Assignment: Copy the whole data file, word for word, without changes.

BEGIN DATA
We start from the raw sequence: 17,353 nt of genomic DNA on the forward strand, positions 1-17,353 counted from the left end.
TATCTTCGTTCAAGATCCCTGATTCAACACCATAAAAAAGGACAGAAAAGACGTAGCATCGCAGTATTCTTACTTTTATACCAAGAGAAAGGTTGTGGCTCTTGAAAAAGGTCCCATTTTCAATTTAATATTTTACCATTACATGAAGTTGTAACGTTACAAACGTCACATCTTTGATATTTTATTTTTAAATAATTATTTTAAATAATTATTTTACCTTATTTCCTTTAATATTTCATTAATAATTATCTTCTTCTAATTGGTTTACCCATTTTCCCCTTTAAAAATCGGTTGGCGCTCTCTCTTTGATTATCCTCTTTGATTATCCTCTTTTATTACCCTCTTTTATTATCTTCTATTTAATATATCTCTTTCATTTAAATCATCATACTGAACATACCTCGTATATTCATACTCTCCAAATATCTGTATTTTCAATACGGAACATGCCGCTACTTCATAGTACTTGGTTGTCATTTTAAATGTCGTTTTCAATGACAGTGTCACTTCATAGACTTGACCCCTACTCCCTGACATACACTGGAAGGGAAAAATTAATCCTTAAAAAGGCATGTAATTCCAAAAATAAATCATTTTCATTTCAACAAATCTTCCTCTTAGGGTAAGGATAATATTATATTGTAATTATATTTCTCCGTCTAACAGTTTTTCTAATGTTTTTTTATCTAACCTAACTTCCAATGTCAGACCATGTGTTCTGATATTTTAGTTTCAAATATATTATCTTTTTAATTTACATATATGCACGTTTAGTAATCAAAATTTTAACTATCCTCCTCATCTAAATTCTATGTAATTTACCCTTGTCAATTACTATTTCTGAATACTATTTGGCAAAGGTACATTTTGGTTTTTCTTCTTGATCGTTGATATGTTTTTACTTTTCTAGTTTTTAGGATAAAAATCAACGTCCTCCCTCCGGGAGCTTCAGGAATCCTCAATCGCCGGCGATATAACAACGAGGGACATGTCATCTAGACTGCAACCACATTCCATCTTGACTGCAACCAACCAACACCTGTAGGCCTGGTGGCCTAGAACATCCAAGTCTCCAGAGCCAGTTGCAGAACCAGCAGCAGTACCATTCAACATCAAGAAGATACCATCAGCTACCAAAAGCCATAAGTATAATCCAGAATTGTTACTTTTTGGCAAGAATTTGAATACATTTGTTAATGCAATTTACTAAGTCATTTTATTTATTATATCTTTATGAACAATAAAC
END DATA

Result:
We start from the raw sequence: 17,353 nt of genomic DNA on the forward strand, positions 1-17,353 counted from the left end.
TATCTTCGTTCAAGATCCCTGATTCAACACCATAAAAAAGGACAGAAAAGACGTAGCATCGCAGTATTCTTACTTTTATACCAAGAGAAAGGTTGTGGCTCTTGAAAAAGGTCCCATTTTCAATTTAATATTTTACCATTACATGAAGTTGTAACGTTACAAACGTCACATCTTTGATATTTTATTTTTAAATAATTATTTTAAATAATTATTTTACCTTATTTCCTTTAATATTTCATTAATAATTATCTTCTTCTAATTGGTTTACCCATTTTCCCCTTTAAAAATCGGTTGGCGCTCTCTCTTTGATTATCCTCTTTGATTATCCTCTTTTATTACCCTCTTTTATTATCTTCTATTTAATATATCTCTTTCATTTAAATCATCATACTGAACATACCTCGTATATTCATACTCTCCAAATATCTGTATTTTCAATACGGAACATGCCGCTACTTCATAGTACTTGGTTGTCATTTTAAATGTCGTTTTCAATGACAGTGTCACTTCATAGACTTGACCCCTACTCCCTGACATACACTGGAAGGGAAAAATTAATCCTTAAAAAGGCATGTAATTCCAAAAATAAATCATTTTCATTTCAACAAATCTTCCTCTTAGGGTAAGGATAATATTATATTGTAATTATATTTCTCCGTCTAACAGTTTTTCTAATGTTTTTTTATCTAACCTAACTTCCAATGTCAGACCATGTGTTCTGATATTTTAGTTTCAAATATATTATCTTTTTAATTTACATATATGCACGTTTAGTAATCAAAATTTTAACTATCCTCCTCATCTAAATTCTATGTAATTTACCCTTGTCAATTACTATTTCTGAATACTATTTGGCAAAGGTACATTTTGGTTTTTCTTCTTGATCGTTGATATGTTTTTACTTTTCTAGTTTTTAGGATAAAAATCAACGTCCTCCCTCCGGGAGCTTCAGGAATCCTCAATCGCCGGCGATATAACAACGAGGGACATGTCATCTAGACTGCAACCACATTCCATCTTGACTGCAACCAACCAACACCTGTAGGCCTGGTGGCCTAGAACATCCAAGTCTCCAGAGCCAGTTGCAGAACCAGCAGCAGTACCATTCAACATCAAGAAGATACCATCAGCTACCAAAAGCCATAAGTATAATCCAGAATTGTTACTTTTTGGCAAGAATTTGAATACATTTGTTAATGCAATTTACTAAGTCATTTTATTTATTATATCTTTATGAACAATAAAC